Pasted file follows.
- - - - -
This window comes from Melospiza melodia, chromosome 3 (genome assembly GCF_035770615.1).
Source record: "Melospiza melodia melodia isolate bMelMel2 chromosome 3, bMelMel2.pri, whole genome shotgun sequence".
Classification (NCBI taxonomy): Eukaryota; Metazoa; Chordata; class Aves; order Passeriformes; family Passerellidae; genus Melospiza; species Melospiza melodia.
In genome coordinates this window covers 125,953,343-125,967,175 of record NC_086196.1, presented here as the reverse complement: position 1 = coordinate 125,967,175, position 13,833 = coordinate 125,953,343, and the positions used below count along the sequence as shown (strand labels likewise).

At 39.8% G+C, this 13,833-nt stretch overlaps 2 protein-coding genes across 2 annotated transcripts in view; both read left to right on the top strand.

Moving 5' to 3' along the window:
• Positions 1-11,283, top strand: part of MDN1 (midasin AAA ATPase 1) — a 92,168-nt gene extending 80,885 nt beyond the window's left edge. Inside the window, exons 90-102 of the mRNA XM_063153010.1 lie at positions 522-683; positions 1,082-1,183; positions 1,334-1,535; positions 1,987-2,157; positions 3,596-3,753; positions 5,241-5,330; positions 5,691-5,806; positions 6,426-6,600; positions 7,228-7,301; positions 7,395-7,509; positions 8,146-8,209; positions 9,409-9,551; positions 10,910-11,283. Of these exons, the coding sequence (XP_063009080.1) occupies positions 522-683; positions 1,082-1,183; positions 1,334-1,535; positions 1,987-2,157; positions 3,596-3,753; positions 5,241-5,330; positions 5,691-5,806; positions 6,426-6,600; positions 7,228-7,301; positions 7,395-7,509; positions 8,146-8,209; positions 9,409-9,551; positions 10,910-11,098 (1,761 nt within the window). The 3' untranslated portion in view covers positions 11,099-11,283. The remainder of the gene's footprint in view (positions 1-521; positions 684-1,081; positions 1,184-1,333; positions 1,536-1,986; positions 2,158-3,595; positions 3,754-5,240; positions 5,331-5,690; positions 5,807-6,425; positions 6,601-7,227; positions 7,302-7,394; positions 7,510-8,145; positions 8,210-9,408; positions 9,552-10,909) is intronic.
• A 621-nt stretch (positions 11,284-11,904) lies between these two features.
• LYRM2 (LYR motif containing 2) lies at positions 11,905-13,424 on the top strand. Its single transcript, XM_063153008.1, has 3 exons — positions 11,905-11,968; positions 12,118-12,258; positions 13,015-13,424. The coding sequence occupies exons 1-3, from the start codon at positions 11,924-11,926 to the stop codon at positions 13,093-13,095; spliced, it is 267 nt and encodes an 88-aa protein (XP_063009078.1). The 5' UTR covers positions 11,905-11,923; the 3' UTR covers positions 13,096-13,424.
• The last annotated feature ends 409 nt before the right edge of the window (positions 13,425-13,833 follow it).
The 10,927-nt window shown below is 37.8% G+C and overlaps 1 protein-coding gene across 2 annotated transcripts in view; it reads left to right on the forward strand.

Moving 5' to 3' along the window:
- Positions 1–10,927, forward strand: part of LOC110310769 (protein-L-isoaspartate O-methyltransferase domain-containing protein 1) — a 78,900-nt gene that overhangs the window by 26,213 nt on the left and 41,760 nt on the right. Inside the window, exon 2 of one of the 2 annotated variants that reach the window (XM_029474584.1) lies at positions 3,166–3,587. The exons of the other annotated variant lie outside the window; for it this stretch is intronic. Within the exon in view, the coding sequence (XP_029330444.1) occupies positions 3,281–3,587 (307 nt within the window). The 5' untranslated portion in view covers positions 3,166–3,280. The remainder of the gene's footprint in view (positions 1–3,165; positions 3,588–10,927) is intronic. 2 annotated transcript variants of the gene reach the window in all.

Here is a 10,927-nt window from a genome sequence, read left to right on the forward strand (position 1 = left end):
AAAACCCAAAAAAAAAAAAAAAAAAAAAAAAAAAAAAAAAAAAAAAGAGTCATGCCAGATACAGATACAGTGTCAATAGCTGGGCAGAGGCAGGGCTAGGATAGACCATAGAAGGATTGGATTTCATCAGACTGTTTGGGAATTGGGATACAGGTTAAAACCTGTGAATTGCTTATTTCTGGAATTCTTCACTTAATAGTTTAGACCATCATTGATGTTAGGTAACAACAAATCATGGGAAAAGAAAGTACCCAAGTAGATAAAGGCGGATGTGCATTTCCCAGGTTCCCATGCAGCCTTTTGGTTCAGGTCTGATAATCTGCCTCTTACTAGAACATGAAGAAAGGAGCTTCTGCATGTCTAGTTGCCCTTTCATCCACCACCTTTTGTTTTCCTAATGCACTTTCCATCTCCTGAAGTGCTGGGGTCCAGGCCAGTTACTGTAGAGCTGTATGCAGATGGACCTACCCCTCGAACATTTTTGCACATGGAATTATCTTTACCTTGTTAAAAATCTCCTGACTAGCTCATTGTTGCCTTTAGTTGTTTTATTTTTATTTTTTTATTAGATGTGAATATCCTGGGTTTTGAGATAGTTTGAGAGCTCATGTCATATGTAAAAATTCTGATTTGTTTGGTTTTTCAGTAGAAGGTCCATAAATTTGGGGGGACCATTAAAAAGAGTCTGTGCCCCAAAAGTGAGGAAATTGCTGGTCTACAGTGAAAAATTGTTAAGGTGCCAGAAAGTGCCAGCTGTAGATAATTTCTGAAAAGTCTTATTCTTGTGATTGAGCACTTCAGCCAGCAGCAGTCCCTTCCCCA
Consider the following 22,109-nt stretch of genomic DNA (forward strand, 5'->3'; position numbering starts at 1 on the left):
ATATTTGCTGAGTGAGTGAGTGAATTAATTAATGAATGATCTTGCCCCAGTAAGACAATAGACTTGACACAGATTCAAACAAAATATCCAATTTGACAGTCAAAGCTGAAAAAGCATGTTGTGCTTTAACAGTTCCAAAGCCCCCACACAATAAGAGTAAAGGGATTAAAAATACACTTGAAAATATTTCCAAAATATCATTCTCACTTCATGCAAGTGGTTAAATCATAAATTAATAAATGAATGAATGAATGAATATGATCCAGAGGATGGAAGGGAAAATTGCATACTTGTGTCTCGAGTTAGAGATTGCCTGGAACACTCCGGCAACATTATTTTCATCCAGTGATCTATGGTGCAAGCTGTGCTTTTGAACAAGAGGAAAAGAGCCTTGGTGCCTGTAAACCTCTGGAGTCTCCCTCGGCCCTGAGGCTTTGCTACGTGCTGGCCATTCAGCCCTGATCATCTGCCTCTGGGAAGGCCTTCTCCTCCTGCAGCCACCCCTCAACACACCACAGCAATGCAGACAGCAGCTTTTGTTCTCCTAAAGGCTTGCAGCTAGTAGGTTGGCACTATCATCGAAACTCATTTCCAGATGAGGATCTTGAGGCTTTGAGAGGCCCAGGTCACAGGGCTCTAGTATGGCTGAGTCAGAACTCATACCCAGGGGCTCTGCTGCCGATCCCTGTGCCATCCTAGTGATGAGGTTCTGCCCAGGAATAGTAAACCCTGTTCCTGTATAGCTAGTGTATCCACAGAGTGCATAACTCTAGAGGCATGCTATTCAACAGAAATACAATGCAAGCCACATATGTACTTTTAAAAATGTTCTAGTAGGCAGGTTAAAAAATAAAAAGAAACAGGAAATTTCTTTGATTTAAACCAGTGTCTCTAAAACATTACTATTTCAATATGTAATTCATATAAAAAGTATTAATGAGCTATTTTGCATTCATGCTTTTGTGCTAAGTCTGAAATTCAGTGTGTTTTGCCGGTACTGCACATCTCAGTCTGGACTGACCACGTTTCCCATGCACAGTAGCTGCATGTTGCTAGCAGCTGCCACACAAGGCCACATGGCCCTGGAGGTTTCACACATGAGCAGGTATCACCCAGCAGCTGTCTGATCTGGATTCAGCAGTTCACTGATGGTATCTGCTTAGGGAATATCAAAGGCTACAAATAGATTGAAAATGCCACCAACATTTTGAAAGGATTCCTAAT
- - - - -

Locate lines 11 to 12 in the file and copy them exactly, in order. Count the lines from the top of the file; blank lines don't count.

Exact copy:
The 10,927-nt window shown below is 37.8% G+C and overlaps 1 protein-coding gene across 2 annotated transcripts in view; it reads left to right on the forward strand.

Moving 5' to 3' along the window: